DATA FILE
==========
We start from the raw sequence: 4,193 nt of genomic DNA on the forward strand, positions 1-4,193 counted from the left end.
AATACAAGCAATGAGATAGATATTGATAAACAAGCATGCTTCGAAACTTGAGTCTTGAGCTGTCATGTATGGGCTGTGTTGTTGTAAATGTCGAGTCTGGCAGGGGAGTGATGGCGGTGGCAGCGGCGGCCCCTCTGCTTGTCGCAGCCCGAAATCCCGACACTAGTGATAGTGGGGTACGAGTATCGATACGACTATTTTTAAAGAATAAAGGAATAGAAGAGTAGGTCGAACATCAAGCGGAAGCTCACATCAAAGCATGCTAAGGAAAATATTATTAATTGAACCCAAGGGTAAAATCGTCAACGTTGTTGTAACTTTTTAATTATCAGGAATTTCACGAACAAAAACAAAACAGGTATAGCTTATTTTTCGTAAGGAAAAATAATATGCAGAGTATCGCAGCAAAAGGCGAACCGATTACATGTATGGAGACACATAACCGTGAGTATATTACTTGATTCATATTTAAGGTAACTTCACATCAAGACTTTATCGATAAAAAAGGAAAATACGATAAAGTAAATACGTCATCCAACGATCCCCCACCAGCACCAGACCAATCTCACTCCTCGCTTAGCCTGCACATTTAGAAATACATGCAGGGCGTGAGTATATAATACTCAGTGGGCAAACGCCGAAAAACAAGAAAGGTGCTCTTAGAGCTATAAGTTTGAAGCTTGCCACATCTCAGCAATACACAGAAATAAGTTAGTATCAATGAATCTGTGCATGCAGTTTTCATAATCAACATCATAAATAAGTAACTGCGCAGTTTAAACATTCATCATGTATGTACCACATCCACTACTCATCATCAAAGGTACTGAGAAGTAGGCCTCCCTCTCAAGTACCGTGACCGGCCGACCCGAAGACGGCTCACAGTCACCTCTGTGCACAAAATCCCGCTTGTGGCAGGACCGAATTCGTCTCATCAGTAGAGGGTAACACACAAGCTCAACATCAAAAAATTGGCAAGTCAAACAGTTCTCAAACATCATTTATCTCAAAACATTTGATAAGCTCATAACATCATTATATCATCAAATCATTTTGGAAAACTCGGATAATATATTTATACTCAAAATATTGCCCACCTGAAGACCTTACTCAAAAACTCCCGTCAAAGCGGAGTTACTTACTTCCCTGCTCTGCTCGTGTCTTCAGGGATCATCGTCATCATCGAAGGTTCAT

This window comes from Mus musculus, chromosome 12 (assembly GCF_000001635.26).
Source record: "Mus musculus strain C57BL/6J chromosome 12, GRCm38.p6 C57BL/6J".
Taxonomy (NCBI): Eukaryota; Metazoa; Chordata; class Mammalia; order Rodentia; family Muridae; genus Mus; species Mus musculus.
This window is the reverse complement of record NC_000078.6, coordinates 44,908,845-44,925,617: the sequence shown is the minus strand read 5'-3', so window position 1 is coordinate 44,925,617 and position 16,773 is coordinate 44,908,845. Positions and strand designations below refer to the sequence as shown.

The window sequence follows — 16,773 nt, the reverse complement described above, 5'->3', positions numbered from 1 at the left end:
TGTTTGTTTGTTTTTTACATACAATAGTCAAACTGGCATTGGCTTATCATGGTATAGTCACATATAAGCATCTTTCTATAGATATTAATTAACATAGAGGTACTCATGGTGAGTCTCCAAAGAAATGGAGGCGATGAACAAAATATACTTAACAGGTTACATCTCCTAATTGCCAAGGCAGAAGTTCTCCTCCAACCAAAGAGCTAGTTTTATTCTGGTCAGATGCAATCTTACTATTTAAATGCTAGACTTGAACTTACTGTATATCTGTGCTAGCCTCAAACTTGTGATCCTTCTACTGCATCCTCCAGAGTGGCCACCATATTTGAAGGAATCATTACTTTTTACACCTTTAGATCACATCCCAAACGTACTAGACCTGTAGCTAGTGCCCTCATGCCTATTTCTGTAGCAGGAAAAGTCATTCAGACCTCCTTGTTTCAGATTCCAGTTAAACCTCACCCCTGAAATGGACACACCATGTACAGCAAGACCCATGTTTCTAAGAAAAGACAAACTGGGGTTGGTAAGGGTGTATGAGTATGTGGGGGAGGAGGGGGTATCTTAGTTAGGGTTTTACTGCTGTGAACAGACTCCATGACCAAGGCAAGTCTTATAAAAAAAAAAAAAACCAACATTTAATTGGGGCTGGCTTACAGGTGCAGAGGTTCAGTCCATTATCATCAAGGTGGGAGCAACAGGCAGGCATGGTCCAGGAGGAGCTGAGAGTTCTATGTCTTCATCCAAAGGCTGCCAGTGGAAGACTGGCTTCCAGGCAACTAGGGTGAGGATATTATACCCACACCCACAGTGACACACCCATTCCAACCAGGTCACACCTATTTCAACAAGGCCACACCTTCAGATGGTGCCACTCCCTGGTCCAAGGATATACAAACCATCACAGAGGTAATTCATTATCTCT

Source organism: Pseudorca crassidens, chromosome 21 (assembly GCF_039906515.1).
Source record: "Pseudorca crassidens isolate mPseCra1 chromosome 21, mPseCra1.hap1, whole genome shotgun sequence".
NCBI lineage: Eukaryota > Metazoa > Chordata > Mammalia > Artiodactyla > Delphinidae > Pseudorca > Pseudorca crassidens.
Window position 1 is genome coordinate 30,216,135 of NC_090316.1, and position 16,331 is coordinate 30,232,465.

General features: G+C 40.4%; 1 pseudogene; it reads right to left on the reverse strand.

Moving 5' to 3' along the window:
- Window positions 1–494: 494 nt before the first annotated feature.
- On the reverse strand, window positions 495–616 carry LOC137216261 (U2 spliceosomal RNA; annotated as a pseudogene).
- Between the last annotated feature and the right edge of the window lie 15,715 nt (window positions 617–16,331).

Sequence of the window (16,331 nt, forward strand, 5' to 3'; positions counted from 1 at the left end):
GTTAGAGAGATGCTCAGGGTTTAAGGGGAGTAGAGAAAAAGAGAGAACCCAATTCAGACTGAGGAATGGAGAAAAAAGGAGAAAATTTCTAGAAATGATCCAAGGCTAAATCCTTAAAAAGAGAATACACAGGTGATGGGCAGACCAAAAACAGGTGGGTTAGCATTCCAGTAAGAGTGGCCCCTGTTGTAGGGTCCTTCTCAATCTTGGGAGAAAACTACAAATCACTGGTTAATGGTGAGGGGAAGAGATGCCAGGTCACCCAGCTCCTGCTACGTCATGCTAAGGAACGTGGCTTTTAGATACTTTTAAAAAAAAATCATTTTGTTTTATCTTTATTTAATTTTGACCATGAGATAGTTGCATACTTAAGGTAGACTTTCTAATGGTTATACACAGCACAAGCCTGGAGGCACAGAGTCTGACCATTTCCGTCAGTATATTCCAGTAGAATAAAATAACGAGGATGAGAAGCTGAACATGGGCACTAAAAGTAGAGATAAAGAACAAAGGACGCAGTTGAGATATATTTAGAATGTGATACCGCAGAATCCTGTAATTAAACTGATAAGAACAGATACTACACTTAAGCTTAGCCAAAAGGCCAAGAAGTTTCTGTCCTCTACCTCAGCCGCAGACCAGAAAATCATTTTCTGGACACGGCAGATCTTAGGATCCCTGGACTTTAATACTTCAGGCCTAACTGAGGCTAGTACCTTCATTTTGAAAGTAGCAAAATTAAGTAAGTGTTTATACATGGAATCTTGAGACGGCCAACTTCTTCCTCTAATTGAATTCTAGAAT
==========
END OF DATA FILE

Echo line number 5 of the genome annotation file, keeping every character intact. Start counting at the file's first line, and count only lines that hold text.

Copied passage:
Taxonomy (NCBI): Eukaryota; Metazoa; Chordata; class Mammalia; order Rodentia; family Muridae; genus Mus; species Mus musculus.